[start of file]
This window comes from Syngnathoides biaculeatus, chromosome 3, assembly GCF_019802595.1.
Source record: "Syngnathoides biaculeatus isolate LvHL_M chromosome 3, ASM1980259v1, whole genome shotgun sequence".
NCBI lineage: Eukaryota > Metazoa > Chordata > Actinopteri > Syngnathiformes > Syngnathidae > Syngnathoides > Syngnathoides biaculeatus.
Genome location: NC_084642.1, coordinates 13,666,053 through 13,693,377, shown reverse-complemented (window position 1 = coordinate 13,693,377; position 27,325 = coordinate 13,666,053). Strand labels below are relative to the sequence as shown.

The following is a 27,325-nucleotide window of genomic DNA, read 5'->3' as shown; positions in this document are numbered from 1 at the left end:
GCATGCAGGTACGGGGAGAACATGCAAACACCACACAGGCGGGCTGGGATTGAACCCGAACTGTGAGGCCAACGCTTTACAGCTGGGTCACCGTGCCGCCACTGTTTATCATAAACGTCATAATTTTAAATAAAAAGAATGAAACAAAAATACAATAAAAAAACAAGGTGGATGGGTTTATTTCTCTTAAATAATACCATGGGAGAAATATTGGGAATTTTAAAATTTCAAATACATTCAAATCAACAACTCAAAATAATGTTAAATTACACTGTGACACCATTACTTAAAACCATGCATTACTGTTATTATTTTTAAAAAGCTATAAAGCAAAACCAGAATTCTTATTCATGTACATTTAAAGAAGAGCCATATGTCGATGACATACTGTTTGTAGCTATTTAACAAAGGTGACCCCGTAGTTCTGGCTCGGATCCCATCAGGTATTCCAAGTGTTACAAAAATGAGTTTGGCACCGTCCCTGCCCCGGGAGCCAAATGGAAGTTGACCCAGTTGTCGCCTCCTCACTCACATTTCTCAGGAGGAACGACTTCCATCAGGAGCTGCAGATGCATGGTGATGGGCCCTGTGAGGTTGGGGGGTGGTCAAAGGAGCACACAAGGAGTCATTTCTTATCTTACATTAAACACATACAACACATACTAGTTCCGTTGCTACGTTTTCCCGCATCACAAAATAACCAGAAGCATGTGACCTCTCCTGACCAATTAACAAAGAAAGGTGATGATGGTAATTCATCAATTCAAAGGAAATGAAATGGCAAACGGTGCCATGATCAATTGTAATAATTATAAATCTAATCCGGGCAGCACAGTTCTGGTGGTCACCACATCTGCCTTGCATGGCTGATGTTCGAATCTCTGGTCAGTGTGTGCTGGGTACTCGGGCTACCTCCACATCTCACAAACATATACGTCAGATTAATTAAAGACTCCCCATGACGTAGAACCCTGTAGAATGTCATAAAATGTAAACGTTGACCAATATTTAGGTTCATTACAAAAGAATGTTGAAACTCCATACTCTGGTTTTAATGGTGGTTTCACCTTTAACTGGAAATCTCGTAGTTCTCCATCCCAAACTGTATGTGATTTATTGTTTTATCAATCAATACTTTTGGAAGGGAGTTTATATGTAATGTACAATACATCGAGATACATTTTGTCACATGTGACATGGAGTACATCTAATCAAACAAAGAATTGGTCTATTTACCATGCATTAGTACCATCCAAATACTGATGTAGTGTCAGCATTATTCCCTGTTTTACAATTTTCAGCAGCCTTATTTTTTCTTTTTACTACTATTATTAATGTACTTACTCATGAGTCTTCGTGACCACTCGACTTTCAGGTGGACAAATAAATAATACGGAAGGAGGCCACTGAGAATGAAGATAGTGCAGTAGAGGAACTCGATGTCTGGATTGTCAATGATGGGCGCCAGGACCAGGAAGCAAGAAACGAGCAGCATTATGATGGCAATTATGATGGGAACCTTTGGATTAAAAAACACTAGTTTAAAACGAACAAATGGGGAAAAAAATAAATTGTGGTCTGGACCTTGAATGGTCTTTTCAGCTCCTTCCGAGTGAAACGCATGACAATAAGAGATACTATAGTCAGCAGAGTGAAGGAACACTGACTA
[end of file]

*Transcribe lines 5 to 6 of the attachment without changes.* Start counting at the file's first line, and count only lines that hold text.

The following is a 27,325-nucleotide window of genomic DNA, read 5'->3' as shown; positions in this document are numbered from 1 at the left end:
GCATGCAGGTACGGGGAGAACATGCAAACACCACACAGGCGGGCTGGGATTGAACCCGAACTGTGAGGCCAACGCTTTACAGCTGGGTCACCGTGCCGCCACTGTTTATCATAAACGTCATAATTTTAAATAAAAAGAATGAAACAAAAATACAATAAAAAAACAAGGTGGATGGGTTTATTTCTCTTAAATAATACCATGGGAGAAATATTGGGAATTTTAAAATTTCAAATACATTCAAATCAACAACTCAAAATAATGTTAAATTACACTGTGACACCATTACTTAAAACCATGCATTACTGTTATTATTTTTAAAAAGCTATAAAGCAAAACCAGAATTCTTATTCATGTACATTTAAAGAAGAGCCATATGTCGATGACATACTGTTTGTAGCTATTTAACAAAGGTGACCCCGTAGTTCTGGCTCGGATCCCATCAGGTATTCCAAGTGTTACAAAAATGAGTTTGGCACCGTCCCTGCCCCGGGAGCCAAATGGAAGTTGACCCAGTTGTCGCCTCCTCACTCACATTTCTCAGGAGGAACGACTTCCATCAGGAGCTGCAGATGCATGGTGATGGGCCCTGTGAGGTTGGGGGGTGGTCAAAGGAGCACACAAGGAGTCATTTCTTATCTTACATTAAACACATACAACACATACTAGTTCCGTTGCTACGTTTTCCCGCATCACAAAATAACCAGAAGCATGTGACCTCTCCTGACCAATTAACAAAGAAAGGTGATGATGGTAATTCATCAATTCAAAGGAAATGAAATGGCAAACGGTGCCATGATCAATTGTAATAATTATAAATCTAATCCGGGCAGCACAGTTCTGGTGGTCACCACATCTGCCTTGCATGGCTGATGTTCGAATCTCTGGTCAGTGTGTGCTGGGTACTCGGGCTACCTCCACATCTCACAAACATATACGTCAGATTAATTAAAGACTCCCCATGACGTAGAACCCTGTAGAATGTCATAAAATGTAAACGTTGACCAATATTTAGGTTCATTACAAAAGAATGTTGAAACTCCATACTCTGGTTTTAATGGTGGTTTCACCTTTAACTGGAAATCTCGTAGTTCTCCATCCCAAACTGTATGTGATTTATTGTTTTATCAATCAATACTTTTGGAAGGGAGTTTATATGTAATGTACAATACATCGAGATACATTTTGTCACATGTGACATGGAGTACATCTAATCAAACAAAGAATTGGTCTATTTACCATGCATTAGTACCATCCAAATACTGATGTAGTGTCAGCATTATTCCCTGTTTTACAATTTTCAGCAGCCTTATTTTTTCTTTTTACTACTATTATTAATGTACTTACTCATGAGTCTTCGTGACCACTCGACTTTCAGGTGGACAAATAAATAATACGGAAGGAGGCCACTGAGAATGAAGATAGTGCAGTAGAGGAACTCGATGTCTGGATTGTCAATGATGGGCGCCAGGACCAGGAAGCAAGAAACGAGCAGCATTATGATGGCAATTATGATGGGAACCTTTGGATTAAAAAACACTAGTTTAAAACGAACAAATGGGGAAAAAAATAAATTGTGGTCTGGACCTTGAATGGTCTTTTCAGCTCCTTCCGAGTGAAACGCATGACAATAAGAGATACTATAGTCAGCAGAGTGAAGGAACACTGACTA